Building rapport with customers is all about creating a common bond of trust, particularly over the phone.
So, you must learn to empathise with your customers, have a genuine interest in their situation and make them feel valued.
This is so important to providing good service and increasing sales.
So, here are some of our tips on how to build customer rapport, along with pieces of advice from our readers.
1. Get Their Name First
Debbie, one of our readers, suggests asking “for the customer’s name first, rather than reference number, address, etc.”
“It is easy to get the details we need after we have their name. This makes the customer feel like an individual and advisors feel as if they are speaking with a person, not a caller.”
Also, it is equally important to get the customer’s name right, as Carolyn Blunt, from Ember Real Results, says that “many people accidentally call me Caroline and when they do that they completely lose rapport with me.”
“This is because as it seems as though they haven’t paid enough attention or haven’t cared enough to get that right.”
So, Carolyn instead suggests another rule, that “if the customer has an unusual name, write it down phonetically when the customer is saying it, instead of reading it off the CRM system.”
2. Speak With a Smile
In Tony’s contact centre, advisors are asked to “always start the call with a smile – the customer will notice this in your voice.”
Jeanette Coulthard agrees, saying that “it creates a warmth in your voice which a customer or prospective customer can hear. It makes it far less likely that the customer will be rude to you.”
“Think how hard it is to refuse to take a call when someone rings up sounding sunny and warm.”
“Even if you want to refuse the call you are more likely to listen to someone who sounds like they are smiling than someone who sounds like they are just going through the motions.”
It is also good for the advisor as well, as smiling has been proven to release endorphins in the brain and consequently lift the smiler’s mood.
And if an advisor’s mood improves, they will be more likely to be invested in the rapport-building process.
3. See It From the Customer’s Perspective
Showing empathy is often a crucial part of building rapport, as it helps to create trust and mutual understanding, while it enables advisors to show the customer that they are the priority.
But some advisors will find this more difficult to do than others.
So, Gareth, one of our readers, suggests encouraging “advisors to imagine themselves in the customer’s shoes. Or, if they are really struggling to display empathy, ask them to imagine the customer as a close friend or family member.”
4. Share Their Priorities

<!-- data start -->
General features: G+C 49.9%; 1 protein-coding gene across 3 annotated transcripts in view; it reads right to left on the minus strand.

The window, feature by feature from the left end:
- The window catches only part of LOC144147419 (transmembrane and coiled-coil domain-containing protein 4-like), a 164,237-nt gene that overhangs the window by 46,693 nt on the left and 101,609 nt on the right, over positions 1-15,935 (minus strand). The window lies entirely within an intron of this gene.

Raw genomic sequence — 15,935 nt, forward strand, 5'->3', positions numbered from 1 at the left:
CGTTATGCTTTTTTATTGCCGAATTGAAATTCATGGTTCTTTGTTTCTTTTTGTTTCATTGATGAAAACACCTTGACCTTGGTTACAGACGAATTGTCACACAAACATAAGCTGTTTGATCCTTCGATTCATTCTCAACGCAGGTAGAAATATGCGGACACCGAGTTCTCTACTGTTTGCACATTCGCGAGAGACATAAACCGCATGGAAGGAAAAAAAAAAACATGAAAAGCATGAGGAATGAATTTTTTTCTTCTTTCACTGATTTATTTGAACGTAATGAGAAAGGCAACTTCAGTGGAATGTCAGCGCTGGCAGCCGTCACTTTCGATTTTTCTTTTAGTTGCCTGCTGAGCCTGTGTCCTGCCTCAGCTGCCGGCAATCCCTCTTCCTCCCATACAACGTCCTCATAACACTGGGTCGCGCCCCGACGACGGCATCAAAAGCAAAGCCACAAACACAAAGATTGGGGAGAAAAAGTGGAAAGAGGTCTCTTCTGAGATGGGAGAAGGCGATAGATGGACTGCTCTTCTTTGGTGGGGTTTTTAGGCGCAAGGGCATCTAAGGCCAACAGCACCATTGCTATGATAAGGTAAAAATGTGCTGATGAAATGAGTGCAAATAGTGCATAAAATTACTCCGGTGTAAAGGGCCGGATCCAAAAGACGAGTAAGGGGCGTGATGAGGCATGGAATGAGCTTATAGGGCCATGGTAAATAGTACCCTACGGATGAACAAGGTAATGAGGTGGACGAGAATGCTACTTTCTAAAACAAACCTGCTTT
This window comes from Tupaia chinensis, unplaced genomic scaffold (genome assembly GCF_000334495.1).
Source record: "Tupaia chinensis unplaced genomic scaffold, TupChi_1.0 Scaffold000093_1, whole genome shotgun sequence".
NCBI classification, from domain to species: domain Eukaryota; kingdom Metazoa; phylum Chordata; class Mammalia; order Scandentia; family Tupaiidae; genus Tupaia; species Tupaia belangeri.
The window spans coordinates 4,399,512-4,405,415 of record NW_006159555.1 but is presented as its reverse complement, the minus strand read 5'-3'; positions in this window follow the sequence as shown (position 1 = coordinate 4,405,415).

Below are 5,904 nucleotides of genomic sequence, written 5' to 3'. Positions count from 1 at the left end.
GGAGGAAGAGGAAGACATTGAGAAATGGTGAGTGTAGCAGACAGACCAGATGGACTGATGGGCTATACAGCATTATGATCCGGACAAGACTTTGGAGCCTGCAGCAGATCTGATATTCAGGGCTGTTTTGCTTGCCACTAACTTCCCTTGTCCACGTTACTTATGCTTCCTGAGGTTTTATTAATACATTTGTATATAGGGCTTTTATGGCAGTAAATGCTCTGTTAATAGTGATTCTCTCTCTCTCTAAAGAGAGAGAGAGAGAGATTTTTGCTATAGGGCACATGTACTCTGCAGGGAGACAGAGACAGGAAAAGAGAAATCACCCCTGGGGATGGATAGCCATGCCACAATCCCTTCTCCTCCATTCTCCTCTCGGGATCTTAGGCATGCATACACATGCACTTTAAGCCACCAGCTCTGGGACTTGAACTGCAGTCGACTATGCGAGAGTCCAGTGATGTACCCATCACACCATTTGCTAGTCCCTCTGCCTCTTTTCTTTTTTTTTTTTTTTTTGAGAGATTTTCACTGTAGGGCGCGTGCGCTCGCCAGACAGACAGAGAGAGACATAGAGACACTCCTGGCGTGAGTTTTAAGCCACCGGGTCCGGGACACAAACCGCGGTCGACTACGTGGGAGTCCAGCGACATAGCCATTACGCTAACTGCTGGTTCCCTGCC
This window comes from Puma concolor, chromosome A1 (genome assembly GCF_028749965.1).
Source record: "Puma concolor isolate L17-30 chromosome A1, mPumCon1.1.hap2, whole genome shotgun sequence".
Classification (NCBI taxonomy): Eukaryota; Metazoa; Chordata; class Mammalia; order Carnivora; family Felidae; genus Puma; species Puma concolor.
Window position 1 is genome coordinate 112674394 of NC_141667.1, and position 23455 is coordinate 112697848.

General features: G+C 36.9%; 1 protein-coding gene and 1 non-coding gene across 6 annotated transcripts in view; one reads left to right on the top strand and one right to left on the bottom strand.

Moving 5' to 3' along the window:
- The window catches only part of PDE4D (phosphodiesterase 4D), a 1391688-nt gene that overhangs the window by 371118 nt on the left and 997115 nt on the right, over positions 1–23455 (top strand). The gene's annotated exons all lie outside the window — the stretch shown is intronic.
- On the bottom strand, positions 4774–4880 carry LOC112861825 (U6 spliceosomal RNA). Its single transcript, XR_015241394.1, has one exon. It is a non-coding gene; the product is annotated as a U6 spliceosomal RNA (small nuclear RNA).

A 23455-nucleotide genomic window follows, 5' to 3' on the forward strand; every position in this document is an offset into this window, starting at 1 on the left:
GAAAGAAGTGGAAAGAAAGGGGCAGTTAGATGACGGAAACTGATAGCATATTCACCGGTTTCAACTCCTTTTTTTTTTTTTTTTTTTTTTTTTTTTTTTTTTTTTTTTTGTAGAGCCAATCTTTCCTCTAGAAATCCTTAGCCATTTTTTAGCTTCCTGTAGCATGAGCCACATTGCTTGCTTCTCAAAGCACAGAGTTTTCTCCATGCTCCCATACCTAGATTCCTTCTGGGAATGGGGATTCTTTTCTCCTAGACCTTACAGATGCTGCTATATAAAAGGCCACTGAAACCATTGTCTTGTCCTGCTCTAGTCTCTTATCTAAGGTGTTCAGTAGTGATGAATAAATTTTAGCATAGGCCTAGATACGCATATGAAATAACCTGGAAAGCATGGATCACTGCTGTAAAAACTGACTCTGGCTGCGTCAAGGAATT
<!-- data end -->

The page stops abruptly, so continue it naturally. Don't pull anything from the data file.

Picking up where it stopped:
Michael, another one of our readers, says that “every customer, particularly in an emergency situation, will have a list of priorities.”
“Making them also your priorities and addressing them in the right order (mirroring them) will reassure them that you know what they want and are taking care of them.”
This follows a key principle in any customer service field: people like other people who are similar to themselves.
This is why Carolyn Blunt says advisors “need to be really focused on what the customer is saying to us and what clues and signals there might be about how we can say similar things to demonstrate commonality.”
A trick that many contact centres use to find a shortcut to this common ground, is to ask advisors to make a note of any interests that they discover the customer has in the Customer Relationship Management (CRM) system.
Then, if the same customer were to ever call back, the next advisor will have this information, which they can subtly use in their next conversation with the customer, to build rapport.
5. Allow Them to ‘Get It All Out’
Angry customers are the most difficult callers to build rapport with, but it’s not impossible, as long as the advisor lets them “get it all out” first.
Jennifer, a frequent visitor to our site, recommends this, saying: “when the customer is angry, allow them to vent without interruption. Use this time to figure out what you can do to fix their issue.”
If they interrupt, the advisor will only be making the customer more irate.
So, it is perhaps best to wait, and when the angry customer finally takes a breath, an empathy statement could be used to highlight that the situation has been recognised and understood.
Also, if the advisor uses this time to figure out what needs to be done to fix the issue, it is easier for them to present solutions to the customer instead of problems.
[For more on this topic, read our article: Dealing with Angry Customers]
6. Repeat Back
In many contact centres, advisors are encouraged to use reflective listening.
This – according to Sarah-Jane, whose contact centre does so – is where the advisor “repeats sentences or important details back to the customer, saying ‘Okay, just to recap…’”
“This reassures them that you are paying attention.”